Ex-Massachusetts Treasurer Timothy Cahill, whose trial on charges of fraud ended in December when the jury failed to reach a unanimous verdict, won’t be re-tried.
Cahill, 54, was indicted in April 2012 for planning to use $1.5 million of state lottery advertising funds to promote his unsuccessful run for governor in 2010. A state attorney said at a court hearing in Boston today that it won’t seek another trial and that Cahill will pay a $100,000 fine.
“We have jointly filed a disposition agreement that will resolve the prosecution of the Cahill case with a civil disposition, a civil acknowledgment of an ethics violation,” James O’Brien, a Massachusetts assistant attorney general, told the judge.
The jury of seven women and five men, after about a week of deliberations, told Suffolk Superior Judge Christine Roach on Dec. 12 that they were deadlocked. Roach accepted the agreement today.
“I find this proposed agreement to be balanced, reasonable and very much reflective of the trial we had in this courtroom,” Roach said. “I find the proposal to be in the interest of justice.”
Cahill, as state treasurer, gave the go-ahead to use 75 percent of the lottery’s advertising budget for TV and radio ads that promoted his flagging campaign, Massachusetts Attorney General Martha Coakley said last year. He was charged with two counts of conspiracy and one count each of procurement fraud and using his office for unwarranted privileges. He faced as long as five years in prison if convicted.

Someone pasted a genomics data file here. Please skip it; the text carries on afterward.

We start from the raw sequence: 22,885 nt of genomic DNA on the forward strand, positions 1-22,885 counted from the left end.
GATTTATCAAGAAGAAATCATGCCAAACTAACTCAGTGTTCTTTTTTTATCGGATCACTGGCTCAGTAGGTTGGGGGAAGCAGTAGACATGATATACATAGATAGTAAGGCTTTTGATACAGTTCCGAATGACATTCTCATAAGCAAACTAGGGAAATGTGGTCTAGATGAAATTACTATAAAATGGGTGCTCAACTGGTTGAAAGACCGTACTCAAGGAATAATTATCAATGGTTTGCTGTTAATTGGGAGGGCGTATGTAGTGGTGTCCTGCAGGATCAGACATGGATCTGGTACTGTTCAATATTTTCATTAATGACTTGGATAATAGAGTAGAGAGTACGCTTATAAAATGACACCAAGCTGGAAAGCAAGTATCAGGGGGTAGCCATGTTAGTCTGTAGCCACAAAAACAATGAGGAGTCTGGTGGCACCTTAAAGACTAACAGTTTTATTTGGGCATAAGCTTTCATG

“The fact there will be no criminal admission is something both sides worked on and worked out,” Brad Bailey, one of Cahill’s lawyers, told the judge. “We have talked to the ethics commission as well. The fact that they are involved too saves this court and other bodies great resources and shows a meeting of the minds of what we feel to be a fair settlement.”
Cahill will be on probation for 18 months to four years, under the terms of the agreement. He must make a payment of $25,000 a year. If he pays off the entire fine in 18 months, the probation will end.
Documents showed there was coordination between Cahill’s independent campaign for governor and the lottery, Coakley said. Although the ads didn’t name Cahill, they said that the lottery was “consistently well-managed.” His effectiveness in managing the lottery and allocating ticket revenue to municipalities was one of his key campaign points, she said.
In closing arguments Dec. 4, Cahill’s lawyer Jeffrey Denner said the ads were aired to defend the lottery against political advertising placed by the Republican Governors Association that maligned its management. He said the RGA launched the ads out of fear that its candidate, Charlie Baker, was falling behind Cahill with voters.
Cahill lost the race to incumbent Democrat Deval Patrick.
The jury acquitted Scott Campbell, Cahill’s former campaign manager, of charges of conspiracy and procurement fraud.
Alfred Grazioso, the former chief of staff of the lottery, is awaiting trial on charges of obstructing justice during the attorney general’s probe.
This was the first time criminal charges were brought under state ethics laws that were made tougher in 2009.
The case is Commonwealth v. Cahill, SUCR2012-10348, Suffolk County, Massachusetts, Superior Court (Boston).
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